Handling so many fatalities and the extent of damage left them disturbed. They only felt better when the Institute held a workshop to offer them support. Psychologists who conducted the session offered suggestions for dealing with such events in future, minimising the impact on employees.

Following the Guidelines meant that bodies were no longer laid on the floor for relatives to step over and pick their own–“like a fish market”.

“Everybody wants to give last rites to their loved ones,” said Dr Tennekoon. “That is why the management of dead in disasters in a respectful and dignified way is an internationally accepted concept now.”

The programme is supported by the International Committee of the Red Cross (ICRC) in Sri Lanka, which works closely with the Institute and other health sector bodies. Among those specially trained by the Health Ministry’s DPRU in management of the dead were ten STF personnel who swung into action on Easter Sunday.

The team that went to Kochchikade photographed the fatalities in situ, put them in body bags (supplied by the ICRC), tagged them and transported them to the Institute. Working there were ten consultant JMOs including senior lecturers of the Medical Faculty, two forensic odontologists and postgraduate trainees in forensic medicine. The STF helped handle bodies.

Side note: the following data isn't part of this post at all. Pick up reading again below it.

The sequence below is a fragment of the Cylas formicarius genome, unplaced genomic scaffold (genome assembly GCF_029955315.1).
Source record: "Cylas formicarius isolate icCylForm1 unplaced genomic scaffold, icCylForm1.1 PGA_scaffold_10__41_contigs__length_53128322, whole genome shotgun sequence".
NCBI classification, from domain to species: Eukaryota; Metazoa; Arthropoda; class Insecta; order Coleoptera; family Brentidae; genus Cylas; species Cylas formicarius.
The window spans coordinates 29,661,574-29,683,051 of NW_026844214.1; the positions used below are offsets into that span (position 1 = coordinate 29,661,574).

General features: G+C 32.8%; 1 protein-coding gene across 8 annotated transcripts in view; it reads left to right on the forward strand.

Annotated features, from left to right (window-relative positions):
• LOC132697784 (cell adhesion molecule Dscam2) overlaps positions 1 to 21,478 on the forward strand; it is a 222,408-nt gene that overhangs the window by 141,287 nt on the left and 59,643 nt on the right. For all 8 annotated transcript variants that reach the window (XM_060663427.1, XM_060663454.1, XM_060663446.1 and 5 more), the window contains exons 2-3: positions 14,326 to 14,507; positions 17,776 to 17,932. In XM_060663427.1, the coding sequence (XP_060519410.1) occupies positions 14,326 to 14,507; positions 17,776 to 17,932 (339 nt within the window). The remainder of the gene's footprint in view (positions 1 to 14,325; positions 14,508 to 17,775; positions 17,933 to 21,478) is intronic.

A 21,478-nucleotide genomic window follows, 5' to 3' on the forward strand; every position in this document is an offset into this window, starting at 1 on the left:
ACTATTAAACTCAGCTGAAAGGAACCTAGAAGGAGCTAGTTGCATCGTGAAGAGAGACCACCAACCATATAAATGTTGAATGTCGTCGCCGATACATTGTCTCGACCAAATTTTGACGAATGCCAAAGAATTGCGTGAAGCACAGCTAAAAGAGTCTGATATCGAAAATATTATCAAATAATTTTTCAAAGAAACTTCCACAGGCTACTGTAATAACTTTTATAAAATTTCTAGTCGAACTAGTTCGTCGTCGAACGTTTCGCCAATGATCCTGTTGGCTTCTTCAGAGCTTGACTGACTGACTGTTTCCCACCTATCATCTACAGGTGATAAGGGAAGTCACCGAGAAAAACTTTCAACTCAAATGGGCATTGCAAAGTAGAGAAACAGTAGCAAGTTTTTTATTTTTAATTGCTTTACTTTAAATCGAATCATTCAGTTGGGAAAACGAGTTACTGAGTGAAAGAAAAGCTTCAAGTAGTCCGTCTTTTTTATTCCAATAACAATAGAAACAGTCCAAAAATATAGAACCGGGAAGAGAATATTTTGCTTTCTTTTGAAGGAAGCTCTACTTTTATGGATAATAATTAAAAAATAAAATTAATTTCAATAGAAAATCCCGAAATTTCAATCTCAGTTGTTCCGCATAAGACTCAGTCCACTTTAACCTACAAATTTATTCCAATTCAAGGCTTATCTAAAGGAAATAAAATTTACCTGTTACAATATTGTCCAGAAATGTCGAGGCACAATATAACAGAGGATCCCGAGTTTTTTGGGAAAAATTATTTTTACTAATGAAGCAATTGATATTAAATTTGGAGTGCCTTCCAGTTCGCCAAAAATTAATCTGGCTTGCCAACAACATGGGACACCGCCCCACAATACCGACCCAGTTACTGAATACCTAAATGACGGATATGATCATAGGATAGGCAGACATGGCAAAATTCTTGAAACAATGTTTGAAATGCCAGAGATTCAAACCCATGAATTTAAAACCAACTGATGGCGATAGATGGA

The bodies were photographed again: their faces, any other identifiable features (tattoos, scars, any evidence of surgical procedures, deformities, birthmarks and so on) and the valuables they wore. These were saved on a computer. The dead kept coming. The same process was followed.

They went into body bags secured with interlocking systems, were given unique reference numbers and stored away in freezers or cool room.

Bodies of those who appeared to be foreigners were sent to the cool room straightway as it was clear the relatives would take time to arrive. In the end, 41 foreign nationals were named. The identification of seven was confirmed through DNA testing, nine by dental data and five from fingerprints.

Francis Road was closed off with high security because of fears of an attack there. Nobody that had no reason to be there was allowed in. The media, that did gain access, complied with requests not to show the faces of dead bodies.

Around 3pm, the Institute started displaying the photographs on a screen in a room where anxious relatives were gathered. After provisional identification, the Institute’s staff recovered the tag numbers and took down personal data from the family members, including what the deceased had worn when they left the house.

Each body bag was traced and taken to a separate body viewing area. “Before showing it to the family, we cleaned the face, removed debris and closed up injured areas,” Dr Tenenkoon said. “Only the relatives of that particular dead boy were let in. It was not an exhibition.”